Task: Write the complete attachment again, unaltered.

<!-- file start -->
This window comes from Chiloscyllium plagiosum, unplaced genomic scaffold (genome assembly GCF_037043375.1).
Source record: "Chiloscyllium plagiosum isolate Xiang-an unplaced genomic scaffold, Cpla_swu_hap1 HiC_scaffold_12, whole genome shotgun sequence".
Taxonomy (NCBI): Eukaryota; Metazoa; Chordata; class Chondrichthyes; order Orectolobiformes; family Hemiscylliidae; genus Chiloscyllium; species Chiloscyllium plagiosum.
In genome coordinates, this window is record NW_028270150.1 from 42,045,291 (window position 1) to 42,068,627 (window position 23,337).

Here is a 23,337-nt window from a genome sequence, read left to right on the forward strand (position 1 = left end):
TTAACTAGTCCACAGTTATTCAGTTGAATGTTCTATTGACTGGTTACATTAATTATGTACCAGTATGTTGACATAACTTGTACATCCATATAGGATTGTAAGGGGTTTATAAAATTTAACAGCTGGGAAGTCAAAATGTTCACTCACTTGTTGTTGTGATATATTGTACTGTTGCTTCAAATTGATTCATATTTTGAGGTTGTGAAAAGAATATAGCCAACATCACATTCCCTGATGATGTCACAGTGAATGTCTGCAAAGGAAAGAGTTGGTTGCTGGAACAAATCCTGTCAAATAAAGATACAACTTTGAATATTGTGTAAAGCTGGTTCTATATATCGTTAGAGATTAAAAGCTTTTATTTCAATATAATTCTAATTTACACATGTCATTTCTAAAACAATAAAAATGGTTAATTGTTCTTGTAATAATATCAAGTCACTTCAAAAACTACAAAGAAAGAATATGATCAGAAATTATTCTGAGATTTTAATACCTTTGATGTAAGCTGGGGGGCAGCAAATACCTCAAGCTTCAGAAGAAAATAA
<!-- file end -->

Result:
This window comes from Chiloscyllium plagiosum, unplaced genomic scaffold (genome assembly GCF_037043375.1).
Source record: "Chiloscyllium plagiosum isolate Xiang-an unplaced genomic scaffold, Cpla_swu_hap1 HiC_scaffold_12, whole genome shotgun sequence".
Taxonomy (NCBI): Eukaryota; Metazoa; Chordata; class Chondrichthyes; order Orectolobiformes; family Hemiscylliidae; genus Chiloscyllium; species Chiloscyllium plagiosum.
In genome coordinates, this window is record NW_028270150.1 from 42,045,291 (window position 1) to 42,068,627 (window position 23,337).

Here is a 23,337-nt window from a genome sequence, read left to right on the forward strand (position 1 = left end):
TTAACTAGTCCACAGTTATTCAGTTGAATGTTCTATTGACTGGTTACATTAATTATGTACCAGTATGTTGACATAACTTGTACATCCATATAGGATTGTAAGGGGTTTATAAAATTTAACAGCTGGGAAGTCAAAATGTTCACTCACTTGTTGTTGTGATATATTGTACTGTTGCTTCAAATTGATTCATATTTTGAGGTTGTGAAAAGAATATAGCCAACATCACATTCCCTGATGATGTCACAGTGAATGTCTGCAAAGGAAAGAGTTGGTTGCTGGAACAAATCCTGTCAAATAAAGATACAACTTTGAATATTGTGTAAAGCTGGTTCTATATATCGTTAGAGATTAAAAGCTTTTATTTCAATATAATTCTAATTTACACATGTCATTTCTAAAACAATAAAAATGGTTAATTGTTCTTGTAATAATATCAAGTCACTTCAAAAACTACAAAGAAAGAATATGATCAGAAATTATTCTGAGATTTTAATACCTTTGATGTAAGCTGGGGGGCAGCAAATACCTCAAGCTTCAGAAGAAAATAA